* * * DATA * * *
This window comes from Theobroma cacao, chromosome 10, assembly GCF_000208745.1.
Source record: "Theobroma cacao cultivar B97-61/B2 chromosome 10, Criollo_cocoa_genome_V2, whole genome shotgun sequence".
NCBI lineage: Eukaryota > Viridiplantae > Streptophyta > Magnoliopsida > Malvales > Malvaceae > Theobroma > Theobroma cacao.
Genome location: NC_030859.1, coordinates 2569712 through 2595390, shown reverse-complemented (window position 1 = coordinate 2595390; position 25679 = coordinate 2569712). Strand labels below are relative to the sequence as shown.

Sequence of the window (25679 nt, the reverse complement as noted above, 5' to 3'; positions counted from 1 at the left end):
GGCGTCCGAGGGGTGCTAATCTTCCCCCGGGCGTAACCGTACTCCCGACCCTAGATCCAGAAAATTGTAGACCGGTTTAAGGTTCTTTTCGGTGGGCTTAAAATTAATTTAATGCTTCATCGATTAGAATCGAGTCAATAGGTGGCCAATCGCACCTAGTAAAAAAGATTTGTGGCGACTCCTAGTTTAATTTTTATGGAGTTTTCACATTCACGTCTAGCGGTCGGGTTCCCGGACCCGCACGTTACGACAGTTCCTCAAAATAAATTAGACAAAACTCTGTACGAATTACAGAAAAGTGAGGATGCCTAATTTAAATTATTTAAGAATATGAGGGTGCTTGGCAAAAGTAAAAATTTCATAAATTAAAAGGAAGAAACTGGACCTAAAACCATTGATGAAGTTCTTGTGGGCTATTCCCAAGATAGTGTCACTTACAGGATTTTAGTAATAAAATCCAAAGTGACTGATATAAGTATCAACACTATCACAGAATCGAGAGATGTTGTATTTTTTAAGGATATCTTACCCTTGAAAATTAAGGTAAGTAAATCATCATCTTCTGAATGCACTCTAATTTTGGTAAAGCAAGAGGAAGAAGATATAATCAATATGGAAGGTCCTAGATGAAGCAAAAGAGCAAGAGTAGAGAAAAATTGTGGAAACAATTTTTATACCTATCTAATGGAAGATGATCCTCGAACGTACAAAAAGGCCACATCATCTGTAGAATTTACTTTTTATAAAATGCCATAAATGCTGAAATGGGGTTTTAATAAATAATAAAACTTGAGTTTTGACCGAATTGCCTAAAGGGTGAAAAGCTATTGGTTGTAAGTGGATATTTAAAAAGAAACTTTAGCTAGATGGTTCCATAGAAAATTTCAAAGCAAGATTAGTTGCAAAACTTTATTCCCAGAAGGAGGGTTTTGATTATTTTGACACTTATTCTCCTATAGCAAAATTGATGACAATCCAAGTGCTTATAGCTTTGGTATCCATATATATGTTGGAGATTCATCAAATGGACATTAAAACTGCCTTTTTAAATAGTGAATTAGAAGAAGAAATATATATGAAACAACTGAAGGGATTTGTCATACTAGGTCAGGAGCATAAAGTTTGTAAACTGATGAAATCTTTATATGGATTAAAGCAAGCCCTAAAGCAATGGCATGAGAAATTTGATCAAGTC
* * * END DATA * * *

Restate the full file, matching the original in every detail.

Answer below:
This window comes from Theobroma cacao, chromosome 10, assembly GCF_000208745.1.
Source record: "Theobroma cacao cultivar B97-61/B2 chromosome 10, Criollo_cocoa_genome_V2, whole genome shotgun sequence".
NCBI lineage: Eukaryota > Viridiplantae > Streptophyta > Magnoliopsida > Malvales > Malvaceae > Theobroma > Theobroma cacao.
Genome location: NC_030859.1, coordinates 2569712 through 2595390, shown reverse-complemented (window position 1 = coordinate 2595390; position 25679 = coordinate 2569712). Strand labels below are relative to the sequence as shown.

Sequence of the window (25679 nt, the reverse complement as noted above, 5' to 3'; positions counted from 1 at the left end):
GGCGTCCGAGGGGTGCTAATCTTCCCCCGGGCGTAACCGTACTCCCGACCCTAGATCCAGAAAATTGTAGACCGGTTTAAGGTTCTTTTCGGTGGGCTTAAAATTAATTTAATGCTTCATCGATTAGAATCGAGTCAATAGGTGGCCAATCGCACCTAGTAAAAAAGATTTGTGGCGACTCCTAGTTTAATTTTTATGGAGTTTTCACATTCACGTCTAGCGGTCGGGTTCCCGGACCCGCACGTTACGACAGTTCCTCAAAATAAATTAGACAAAACTCTGTACGAATTACAGAAAAGTGAGGATGCCTAATTTAAATTATTTAAGAATATGAGGGTGCTTGGCAAAAGTAAAAATTTCATAAATTAAAAGGAAGAAACTGGACCTAAAACCATTGATGAAGTTCTTGTGGGCTATTCCCAAGATAGTGTCACTTACAGGATTTTAGTAATAAAATCCAAAGTGACTGATATAAGTATCAACACTATCACAGAATCGAGAGATGTTGTATTTTTTAAGGATATCTTACCCTTGAAAATTAAGGTAAGTAAATCATCATCTTCTGAATGCACTCTAATTTTGGTAAAGCAAGAGGAAGAAGATATAATCAATATGGAAGGTCCTAGATGAAGCAAAAGAGCAAGAGTAGAGAAAAATTGTGGAAACAATTTTTATACCTATCTAATGGAAGATGATCCTCGAACGTACAAAAAGGCCACATCATCTGTAGAATTTACTTTTTATAAAATGCCATAAATGCTGAAATGGGGTTTTAATAAATAATAAAACTTGAGTTTTGACCGAATTGCCTAAAGGGTGAAAAGCTATTGGTTGTAAGTGGATATTTAAAAAGAAACTTTAGCTAGATGGTTCCATAGAAAATTTCAAAGCAAGATTAGTTGCAAAACTTTATTCCCAGAAGGAGGGTTTTGATTATTTTGACACTTATTCTCCTATAGCAAAATTGATGACAATCCAAGTGCTTATAGCTTTGGTATCCATATATATGTTGGAGATTCATCAAATGGACATTAAAACTGCCTTTTTAAATAGTGAATTAGAAGAAGAAATATATATGAAACAACTGAAGGGATTTGTCATACTAGGTCAGGAGCATAAAGTTTGTAAACTGATGAAATCTTTATATGGATTAAAGCAAGCCCTAAAGCAATGGCATGAGAAATTTGATCAAGTC